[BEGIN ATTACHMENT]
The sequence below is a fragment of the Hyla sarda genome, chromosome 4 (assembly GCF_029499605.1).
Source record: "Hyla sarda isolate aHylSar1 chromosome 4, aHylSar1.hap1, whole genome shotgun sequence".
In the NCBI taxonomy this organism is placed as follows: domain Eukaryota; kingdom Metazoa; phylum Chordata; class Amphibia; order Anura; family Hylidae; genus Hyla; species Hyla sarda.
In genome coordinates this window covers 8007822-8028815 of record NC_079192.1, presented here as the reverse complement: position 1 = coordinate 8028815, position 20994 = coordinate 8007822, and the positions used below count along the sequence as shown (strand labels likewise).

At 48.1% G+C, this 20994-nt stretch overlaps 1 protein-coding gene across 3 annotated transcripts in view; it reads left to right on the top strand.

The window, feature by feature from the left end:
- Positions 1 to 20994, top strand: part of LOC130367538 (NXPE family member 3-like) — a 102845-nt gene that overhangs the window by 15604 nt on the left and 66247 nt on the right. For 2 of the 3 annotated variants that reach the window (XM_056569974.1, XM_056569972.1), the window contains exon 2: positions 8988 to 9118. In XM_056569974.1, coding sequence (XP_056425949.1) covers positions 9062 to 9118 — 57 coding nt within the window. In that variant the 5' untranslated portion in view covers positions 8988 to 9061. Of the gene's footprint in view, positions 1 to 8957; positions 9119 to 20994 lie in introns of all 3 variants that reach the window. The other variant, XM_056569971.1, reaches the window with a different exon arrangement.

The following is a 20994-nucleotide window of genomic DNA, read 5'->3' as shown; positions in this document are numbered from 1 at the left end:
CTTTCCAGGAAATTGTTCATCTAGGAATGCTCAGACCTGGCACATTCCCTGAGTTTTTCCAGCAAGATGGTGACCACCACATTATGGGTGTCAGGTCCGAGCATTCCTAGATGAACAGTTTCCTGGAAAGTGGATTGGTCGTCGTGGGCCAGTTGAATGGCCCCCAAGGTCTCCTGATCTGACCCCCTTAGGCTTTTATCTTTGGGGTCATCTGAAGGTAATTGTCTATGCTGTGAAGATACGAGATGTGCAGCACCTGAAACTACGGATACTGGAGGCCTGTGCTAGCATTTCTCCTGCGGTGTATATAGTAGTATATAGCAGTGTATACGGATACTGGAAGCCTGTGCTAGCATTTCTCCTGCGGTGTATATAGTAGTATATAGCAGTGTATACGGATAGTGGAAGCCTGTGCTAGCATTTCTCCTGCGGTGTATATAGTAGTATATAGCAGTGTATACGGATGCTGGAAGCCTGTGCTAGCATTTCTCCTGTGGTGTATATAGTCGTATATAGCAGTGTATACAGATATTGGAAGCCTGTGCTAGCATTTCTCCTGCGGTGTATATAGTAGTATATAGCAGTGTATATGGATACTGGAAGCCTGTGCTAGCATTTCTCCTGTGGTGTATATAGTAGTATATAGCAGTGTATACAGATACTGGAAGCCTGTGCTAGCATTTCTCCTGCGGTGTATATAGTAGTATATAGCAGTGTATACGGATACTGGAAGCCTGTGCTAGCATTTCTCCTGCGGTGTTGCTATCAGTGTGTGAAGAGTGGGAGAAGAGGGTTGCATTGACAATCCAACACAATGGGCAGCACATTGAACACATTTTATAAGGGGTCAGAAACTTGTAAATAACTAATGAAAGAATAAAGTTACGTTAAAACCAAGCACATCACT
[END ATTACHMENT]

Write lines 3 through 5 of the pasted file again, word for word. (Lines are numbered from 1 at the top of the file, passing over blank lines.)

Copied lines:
In the NCBI taxonomy this organism is placed as follows: domain Eukaryota; kingdom Metazoa; phylum Chordata; class Amphibia; order Anura; family Hylidae; genus Hyla; species Hyla sarda.
In genome coordinates this window covers 8007822-8028815 of record NC_079192.1, presented here as the reverse complement: position 1 = coordinate 8028815, position 20994 = coordinate 8007822, and the positions used below count along the sequence as shown (strand labels likewise).

At 48.1% G+C, this 20994-nt stretch overlaps 1 protein-coding gene across 3 annotated transcripts in view; it reads left to right on the top strand.